Wednesday, April 6, 2011

Potting Soils for Container Gardens


Whether you’re an apartment dweller with a balcony or a homeowner with a deck, it’s the time of year to begin thinking about planting a container garden to enjoy all summer.

If you enjoy flowers, you might be thinking sun or shade annuals, now available in riotous abundance at the local garden centers. If you like fresh veggies, maybe try some of the dwarf-growing tomatoes or cukes with full sized fruit and plant them in a large tub. If you are a good cook, a container filled with growing herbs is an attractive and useful addition to any outdoor living area.

The larger the container, the easier it is to care for. Plants growing in a larger volume of potting will stay moist and cool longer, contributing to better plant health. Choose a container that suits your architecture and taste, but be sure it is at least 14 inches in diameter and has a drainage hole at the bottom.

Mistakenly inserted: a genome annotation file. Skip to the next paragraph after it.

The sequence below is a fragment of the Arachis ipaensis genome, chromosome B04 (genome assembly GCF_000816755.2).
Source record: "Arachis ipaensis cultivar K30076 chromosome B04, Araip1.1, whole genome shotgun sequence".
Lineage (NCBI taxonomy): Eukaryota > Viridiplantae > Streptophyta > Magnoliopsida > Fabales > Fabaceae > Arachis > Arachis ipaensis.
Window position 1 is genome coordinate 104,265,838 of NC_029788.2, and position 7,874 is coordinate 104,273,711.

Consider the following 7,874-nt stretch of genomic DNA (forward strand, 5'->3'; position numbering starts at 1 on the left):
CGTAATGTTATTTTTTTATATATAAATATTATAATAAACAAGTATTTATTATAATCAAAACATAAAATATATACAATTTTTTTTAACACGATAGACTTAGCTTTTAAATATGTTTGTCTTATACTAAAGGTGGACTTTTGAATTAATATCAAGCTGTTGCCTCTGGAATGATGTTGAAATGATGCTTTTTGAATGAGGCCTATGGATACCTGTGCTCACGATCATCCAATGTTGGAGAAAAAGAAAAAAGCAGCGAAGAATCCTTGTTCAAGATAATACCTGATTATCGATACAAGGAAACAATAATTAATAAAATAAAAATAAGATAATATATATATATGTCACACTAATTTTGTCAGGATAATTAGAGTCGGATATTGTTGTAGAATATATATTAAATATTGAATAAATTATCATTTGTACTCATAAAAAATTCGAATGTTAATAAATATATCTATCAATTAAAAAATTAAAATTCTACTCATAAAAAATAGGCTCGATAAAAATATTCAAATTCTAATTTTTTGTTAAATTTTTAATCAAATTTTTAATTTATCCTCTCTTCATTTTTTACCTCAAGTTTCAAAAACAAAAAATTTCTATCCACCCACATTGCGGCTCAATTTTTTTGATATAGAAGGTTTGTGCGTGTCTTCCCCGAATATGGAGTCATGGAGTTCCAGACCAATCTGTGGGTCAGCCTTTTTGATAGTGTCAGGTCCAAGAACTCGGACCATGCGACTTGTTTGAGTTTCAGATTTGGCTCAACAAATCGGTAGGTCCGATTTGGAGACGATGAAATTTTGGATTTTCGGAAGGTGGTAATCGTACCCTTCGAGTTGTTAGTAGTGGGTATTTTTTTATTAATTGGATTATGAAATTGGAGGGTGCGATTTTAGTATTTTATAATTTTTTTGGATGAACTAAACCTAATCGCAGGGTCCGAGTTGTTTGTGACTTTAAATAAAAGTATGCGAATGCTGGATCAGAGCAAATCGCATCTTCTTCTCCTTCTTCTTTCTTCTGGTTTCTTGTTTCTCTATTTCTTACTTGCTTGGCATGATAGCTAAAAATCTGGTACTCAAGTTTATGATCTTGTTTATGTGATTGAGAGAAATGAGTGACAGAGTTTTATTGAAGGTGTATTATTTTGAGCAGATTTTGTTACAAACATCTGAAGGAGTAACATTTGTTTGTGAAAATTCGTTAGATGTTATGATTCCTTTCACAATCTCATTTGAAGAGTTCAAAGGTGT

What type of potting soil should you choose?

Pick the one with a slow release fertilizer already added to the mix; some last for six months, which will be perfect to last through the summer. Other potting soils have “water grabber” additives that reduce the need for watering up to 75%. A non-toxic polymer plumps up when first watered and slowly releases the moisture to the plants. And some soil-less potting mixes have both.

If in doubt, ask Crabapple LandscapExperts for info on how to set up container gardens, or for a few tips on what plants to choose.



Tomato container photo courtesy ContainerVegetableGarden.org 

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